Ragnar stated that the agreement includes an article on changing the shift schedule for Keflavík Airport workers, the group that had been set to strike later this month if an agreement had not been reached. Changes to the group’s shift schedule are to be agreed on by December 20 with the help of the State Mediator.

Last major signing in a series of negotiations

The collective agreement between VR and SA was the last of a series of collective agreements being negotiated on the Icelandic labour market for the coming years. VR Union also signed a collective agreement this morning with the Icelandic Federation of Trade (Félag atvinnurekenda) with terms similar to those of their agreement with SA.

Governor Optimistic About Iceland’s Economy After Wage Deals

Central Bank Ásgeir Jónsson seðlabankastjóri

The recent wage agreements reflect a unified effort, with all parties seemingly unified towards a common goal, the governor of the Central Bank told RÚV this morning. He anticipates a decline in inflation, potentially setting the stage for lower interest rates.

Uncertainty regarding global economic outlooks

This morning, the Central Bank’s Financial Stability Committee presented its semi-annual Financial Stability Report, which, as noted by the Central Bank’s website, presents “an overview of the position of the financial system, its strengths and potential weaknesses, and the macroeconomic and operational risks it may face.”

This newest report indicates, among other things, that interest rates may have peaked in light of the tightening of monetary policy over recent months. There remains, however, significant uncertainty regarding global economic outlooks, not least because of the armed conflicts in Gaza and Ukraine. Furthermore, there has been a slowdown in the growth of the Icelandic tourism sector, with signs that tourists are staying in the country for shorter periods and spending less. The geological unrest on the Reykjanes Peninsula has also had negative effects. Nonetheless, the position of the major commercial banks is strong, and their capital ratios are healthy.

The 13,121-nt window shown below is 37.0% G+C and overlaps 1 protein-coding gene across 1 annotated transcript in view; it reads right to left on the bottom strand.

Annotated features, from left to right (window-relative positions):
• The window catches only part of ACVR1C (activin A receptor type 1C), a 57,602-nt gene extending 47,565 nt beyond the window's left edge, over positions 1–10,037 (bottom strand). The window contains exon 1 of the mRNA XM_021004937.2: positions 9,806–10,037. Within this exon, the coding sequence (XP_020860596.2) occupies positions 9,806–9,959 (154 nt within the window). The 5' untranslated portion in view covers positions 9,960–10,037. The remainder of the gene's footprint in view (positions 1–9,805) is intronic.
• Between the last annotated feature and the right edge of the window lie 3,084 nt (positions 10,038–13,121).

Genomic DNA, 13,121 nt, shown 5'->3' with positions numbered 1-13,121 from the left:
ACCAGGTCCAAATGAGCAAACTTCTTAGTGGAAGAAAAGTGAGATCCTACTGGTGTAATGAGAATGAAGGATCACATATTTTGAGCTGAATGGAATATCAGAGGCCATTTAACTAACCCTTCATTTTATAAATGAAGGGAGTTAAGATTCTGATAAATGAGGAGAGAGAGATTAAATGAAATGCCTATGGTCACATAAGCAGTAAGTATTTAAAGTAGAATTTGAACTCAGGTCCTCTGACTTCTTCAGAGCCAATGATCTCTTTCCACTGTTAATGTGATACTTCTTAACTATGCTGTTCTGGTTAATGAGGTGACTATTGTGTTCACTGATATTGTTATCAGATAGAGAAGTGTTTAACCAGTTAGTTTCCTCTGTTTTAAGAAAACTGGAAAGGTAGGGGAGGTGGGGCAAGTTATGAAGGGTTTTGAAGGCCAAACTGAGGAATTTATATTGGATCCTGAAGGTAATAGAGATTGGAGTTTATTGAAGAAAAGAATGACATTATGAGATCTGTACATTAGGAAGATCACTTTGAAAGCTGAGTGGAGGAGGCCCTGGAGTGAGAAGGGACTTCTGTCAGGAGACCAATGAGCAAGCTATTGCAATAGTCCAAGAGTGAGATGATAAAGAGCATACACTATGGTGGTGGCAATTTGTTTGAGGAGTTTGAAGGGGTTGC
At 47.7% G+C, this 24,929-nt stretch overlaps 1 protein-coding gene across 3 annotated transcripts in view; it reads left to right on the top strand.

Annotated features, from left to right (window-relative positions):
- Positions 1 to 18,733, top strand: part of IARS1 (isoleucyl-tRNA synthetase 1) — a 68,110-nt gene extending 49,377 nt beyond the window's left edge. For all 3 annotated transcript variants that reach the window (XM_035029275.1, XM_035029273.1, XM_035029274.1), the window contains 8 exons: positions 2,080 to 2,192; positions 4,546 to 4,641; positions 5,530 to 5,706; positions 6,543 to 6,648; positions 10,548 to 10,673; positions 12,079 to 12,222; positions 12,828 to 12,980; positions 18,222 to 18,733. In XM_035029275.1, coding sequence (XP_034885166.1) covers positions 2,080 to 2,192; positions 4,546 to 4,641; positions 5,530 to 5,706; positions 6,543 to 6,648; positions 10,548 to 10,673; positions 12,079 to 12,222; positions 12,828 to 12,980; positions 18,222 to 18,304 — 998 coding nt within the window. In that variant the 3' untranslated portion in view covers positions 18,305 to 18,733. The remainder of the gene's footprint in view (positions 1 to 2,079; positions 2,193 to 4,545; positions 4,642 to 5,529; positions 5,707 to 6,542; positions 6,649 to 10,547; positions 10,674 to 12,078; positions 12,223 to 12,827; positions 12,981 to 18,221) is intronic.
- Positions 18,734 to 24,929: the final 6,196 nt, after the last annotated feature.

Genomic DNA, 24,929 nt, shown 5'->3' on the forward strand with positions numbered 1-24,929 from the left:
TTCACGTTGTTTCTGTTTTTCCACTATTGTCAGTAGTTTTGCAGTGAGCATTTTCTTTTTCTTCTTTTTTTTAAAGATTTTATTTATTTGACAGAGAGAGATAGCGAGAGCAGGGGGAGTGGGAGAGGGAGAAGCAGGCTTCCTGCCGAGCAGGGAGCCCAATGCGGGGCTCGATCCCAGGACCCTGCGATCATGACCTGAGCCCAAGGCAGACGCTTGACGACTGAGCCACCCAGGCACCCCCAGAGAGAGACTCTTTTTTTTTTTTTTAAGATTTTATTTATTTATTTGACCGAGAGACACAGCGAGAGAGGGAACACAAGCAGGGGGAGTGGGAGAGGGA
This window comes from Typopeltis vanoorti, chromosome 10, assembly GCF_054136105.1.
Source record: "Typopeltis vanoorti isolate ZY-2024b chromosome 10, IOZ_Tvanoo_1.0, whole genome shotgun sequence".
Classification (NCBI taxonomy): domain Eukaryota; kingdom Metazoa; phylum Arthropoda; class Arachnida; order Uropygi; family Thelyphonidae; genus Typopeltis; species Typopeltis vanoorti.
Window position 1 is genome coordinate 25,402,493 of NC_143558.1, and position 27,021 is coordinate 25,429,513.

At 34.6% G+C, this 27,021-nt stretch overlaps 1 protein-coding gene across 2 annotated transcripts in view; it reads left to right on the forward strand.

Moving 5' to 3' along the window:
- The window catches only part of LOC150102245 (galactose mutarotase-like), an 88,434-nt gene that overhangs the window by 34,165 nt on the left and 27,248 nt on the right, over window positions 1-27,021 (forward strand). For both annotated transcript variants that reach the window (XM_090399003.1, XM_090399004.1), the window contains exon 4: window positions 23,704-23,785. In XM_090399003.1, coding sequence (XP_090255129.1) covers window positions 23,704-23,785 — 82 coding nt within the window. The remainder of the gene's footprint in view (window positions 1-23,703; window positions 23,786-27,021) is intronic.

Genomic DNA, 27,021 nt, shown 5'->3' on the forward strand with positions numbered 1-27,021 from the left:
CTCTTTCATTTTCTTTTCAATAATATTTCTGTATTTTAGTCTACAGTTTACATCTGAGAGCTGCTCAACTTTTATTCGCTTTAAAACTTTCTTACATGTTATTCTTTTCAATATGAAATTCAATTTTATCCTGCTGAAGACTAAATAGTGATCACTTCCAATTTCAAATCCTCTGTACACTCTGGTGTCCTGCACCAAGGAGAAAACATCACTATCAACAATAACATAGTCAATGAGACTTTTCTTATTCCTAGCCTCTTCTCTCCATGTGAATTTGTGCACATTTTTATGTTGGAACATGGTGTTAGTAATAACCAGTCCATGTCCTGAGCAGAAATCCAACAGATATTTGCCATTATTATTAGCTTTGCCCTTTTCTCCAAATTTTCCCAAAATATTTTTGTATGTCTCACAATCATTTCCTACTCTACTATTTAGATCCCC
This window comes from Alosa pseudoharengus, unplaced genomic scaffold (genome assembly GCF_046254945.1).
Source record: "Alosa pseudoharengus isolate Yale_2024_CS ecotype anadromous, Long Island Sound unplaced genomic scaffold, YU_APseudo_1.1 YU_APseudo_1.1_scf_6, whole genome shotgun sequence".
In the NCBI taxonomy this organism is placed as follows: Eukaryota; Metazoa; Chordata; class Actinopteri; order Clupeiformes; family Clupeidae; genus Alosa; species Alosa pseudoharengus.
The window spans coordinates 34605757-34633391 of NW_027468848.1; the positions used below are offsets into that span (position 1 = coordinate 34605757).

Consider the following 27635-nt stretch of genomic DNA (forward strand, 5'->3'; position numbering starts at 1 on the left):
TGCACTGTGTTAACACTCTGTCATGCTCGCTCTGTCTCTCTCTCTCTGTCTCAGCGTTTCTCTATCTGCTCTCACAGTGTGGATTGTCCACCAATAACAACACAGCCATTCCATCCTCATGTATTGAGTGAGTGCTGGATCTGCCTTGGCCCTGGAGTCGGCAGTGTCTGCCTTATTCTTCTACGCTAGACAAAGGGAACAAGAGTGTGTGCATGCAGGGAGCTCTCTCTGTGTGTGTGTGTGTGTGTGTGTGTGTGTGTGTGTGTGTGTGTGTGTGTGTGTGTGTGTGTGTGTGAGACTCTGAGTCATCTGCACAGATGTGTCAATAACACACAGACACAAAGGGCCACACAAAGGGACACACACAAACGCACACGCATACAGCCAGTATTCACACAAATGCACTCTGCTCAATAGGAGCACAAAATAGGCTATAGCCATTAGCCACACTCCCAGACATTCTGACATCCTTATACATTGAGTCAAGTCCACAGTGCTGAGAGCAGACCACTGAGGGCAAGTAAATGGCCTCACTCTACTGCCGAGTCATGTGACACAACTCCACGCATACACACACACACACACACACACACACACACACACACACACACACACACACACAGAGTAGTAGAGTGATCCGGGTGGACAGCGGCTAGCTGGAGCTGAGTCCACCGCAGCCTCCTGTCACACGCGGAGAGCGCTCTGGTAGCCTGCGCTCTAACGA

“Headed in the right direction”

In an interview with RÚV this morning, Ásgeir Jónsson, the governor of the Central Bank, stated that things were headed in the right direction:

“In my mind, everything is moving in the right direction. There has been significant economic growth; the Icelandic economy has grown by 20% over three years, from 2021 to 2023, which is a tremendous growth rate. Our goal at the Central Bank in this regard was to keep debt growth low. We wanted to ensure that this boom did not lead to the financial system overreaching or to seeing significant debt accumulation, and we have succeeded,” Ásgeir remarked.